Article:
Optimistic about overcoming obesity

Research from Oxford University and the American College of Physicians, published this week in the Annals of Internal Medicine (AIM), has revealed that overweight and obese patients were more likely to lose weight if physicians offered advice using an optimistic tone.

People were more likely to participate in a recommended weight loss program and lose weight successfully if their doctors presented treatments for obesity as good news and as an “opportunity” rather than emphasizing the negative consequences of obesity or using neutral language. 

Patients have reported that clinicians’ words and tone matter to them and can motivate or demotivate weight loss, yet evidence has been lacking regarding effective strategies for discussing weight and offering treatment. 

The researchers analysed recordings of patient encounters at 38 primary care clinics where patients were offered a 12-week no-cost behavioural weight loss intervention and found that patients who received counselling via such an approach had the highest observed weight loss at the end of 12 months. 

“This seemed to be driven by higher enrolment in the weight loss program and supported the recommendations in the international guidelines calling for primary care clinicians to deal with overweight and obese patients with the same respect and positivity usually reserved for other chronic conditions,” they said.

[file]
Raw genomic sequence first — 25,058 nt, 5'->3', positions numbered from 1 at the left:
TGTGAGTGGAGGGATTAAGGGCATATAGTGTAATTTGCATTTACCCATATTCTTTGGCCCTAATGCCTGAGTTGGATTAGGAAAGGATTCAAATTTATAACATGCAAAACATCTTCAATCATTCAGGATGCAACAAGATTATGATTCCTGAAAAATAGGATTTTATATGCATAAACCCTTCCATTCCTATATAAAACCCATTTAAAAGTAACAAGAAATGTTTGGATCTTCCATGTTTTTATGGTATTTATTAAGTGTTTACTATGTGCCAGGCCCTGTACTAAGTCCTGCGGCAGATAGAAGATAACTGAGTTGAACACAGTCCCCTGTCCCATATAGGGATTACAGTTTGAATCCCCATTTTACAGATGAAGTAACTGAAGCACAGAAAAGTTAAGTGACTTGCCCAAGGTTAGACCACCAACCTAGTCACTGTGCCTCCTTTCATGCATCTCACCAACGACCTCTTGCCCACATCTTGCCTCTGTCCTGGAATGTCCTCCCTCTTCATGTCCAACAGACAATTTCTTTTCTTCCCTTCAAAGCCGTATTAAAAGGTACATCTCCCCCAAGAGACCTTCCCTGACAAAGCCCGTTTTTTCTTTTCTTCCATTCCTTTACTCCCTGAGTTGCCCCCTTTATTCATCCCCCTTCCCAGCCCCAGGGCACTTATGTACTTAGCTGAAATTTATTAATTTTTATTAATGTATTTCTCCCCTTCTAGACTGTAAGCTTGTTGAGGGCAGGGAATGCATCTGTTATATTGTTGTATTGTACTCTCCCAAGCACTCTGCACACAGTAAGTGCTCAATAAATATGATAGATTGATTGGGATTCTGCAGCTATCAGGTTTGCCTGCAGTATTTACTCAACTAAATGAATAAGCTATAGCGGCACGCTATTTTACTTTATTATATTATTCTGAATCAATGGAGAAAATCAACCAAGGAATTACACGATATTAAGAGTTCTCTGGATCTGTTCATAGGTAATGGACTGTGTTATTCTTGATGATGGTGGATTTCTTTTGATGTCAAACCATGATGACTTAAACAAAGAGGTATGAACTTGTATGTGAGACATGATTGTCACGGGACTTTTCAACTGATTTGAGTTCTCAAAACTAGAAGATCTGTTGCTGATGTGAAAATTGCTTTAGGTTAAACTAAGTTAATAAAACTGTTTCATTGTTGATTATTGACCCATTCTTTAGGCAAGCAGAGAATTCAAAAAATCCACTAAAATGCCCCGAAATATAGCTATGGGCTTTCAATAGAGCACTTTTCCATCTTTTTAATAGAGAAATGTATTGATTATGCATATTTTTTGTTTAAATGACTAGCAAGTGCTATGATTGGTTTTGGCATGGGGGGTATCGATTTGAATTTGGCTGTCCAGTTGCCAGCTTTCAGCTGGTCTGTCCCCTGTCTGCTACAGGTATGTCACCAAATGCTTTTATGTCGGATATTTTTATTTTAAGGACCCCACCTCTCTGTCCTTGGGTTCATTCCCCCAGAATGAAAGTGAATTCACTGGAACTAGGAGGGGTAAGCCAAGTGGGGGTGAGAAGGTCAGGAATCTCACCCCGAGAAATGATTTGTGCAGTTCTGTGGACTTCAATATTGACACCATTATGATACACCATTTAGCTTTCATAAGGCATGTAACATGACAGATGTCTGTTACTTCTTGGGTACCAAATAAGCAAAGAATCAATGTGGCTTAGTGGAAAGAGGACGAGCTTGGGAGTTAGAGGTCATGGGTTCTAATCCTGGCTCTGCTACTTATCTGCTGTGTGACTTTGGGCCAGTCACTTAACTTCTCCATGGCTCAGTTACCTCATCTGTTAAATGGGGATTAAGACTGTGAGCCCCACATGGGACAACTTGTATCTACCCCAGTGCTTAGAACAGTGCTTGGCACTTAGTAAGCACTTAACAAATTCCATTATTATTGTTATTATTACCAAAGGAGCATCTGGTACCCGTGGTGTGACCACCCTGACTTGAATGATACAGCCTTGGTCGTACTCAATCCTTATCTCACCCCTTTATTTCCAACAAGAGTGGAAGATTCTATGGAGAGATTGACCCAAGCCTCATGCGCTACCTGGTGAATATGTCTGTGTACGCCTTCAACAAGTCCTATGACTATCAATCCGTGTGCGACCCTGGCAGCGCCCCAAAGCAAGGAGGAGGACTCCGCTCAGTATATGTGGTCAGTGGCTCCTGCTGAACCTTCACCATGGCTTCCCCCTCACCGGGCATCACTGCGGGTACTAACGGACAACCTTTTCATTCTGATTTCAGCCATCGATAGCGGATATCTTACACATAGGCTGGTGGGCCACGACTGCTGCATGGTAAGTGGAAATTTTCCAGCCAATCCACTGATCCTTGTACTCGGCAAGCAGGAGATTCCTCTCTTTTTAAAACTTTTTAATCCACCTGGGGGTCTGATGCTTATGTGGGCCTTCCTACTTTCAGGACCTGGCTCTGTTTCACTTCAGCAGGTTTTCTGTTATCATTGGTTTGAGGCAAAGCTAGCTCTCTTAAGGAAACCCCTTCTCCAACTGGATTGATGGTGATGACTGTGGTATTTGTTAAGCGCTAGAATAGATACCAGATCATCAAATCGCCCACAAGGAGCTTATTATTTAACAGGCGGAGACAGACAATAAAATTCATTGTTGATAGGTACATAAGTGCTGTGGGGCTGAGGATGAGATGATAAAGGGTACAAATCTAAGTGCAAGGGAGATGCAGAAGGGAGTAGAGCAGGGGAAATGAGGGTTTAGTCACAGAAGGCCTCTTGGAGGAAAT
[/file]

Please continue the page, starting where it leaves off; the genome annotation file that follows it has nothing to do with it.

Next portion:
The team analysed recordings of conversations physicians had with their patients regarding a 12-week, no-cost, behavioural weight loss intervention to examine relationships between language used in the clinical visit and patient behaviours, including participation in the program and weight loss outcomes.  

Interaction patterns were characterized one of three approach types: 

  • The ‘good news’ approach, which was the least common language style observed, communicated positivity and optimism, focused on the benefits of weight loss, and presented the weight loss program as an ‘opportunity,’ with very little mention of obesity, body mass index, or weight as a problem.  
    • The paralinguistic style was smooth and fast-paced and conveyed excitement.  
  • The ‘bad news’ approach emphasized the ‘problem’ of obesity, with physicians asserting themselves as the expert and focused on challenges of weight control, with a delivery that conveyed regret and pessimism.  
  • The ‘neutral’ news delivery, the most common observed, lacked either positive or negative features. 

The results showed that patients who received counselling via the good news approach lost approximately 4.8 kg on average compared with 2.7 kg among those in the bad news group and 1.2 kg among those in the neutral news group.  

The greater weight loss in the good news group seemed to be driven by higher enrolment in the 12-week weight loss program, with 87% of participants in this group attended the program compared with less than half of those in the neutral news and bad news groups.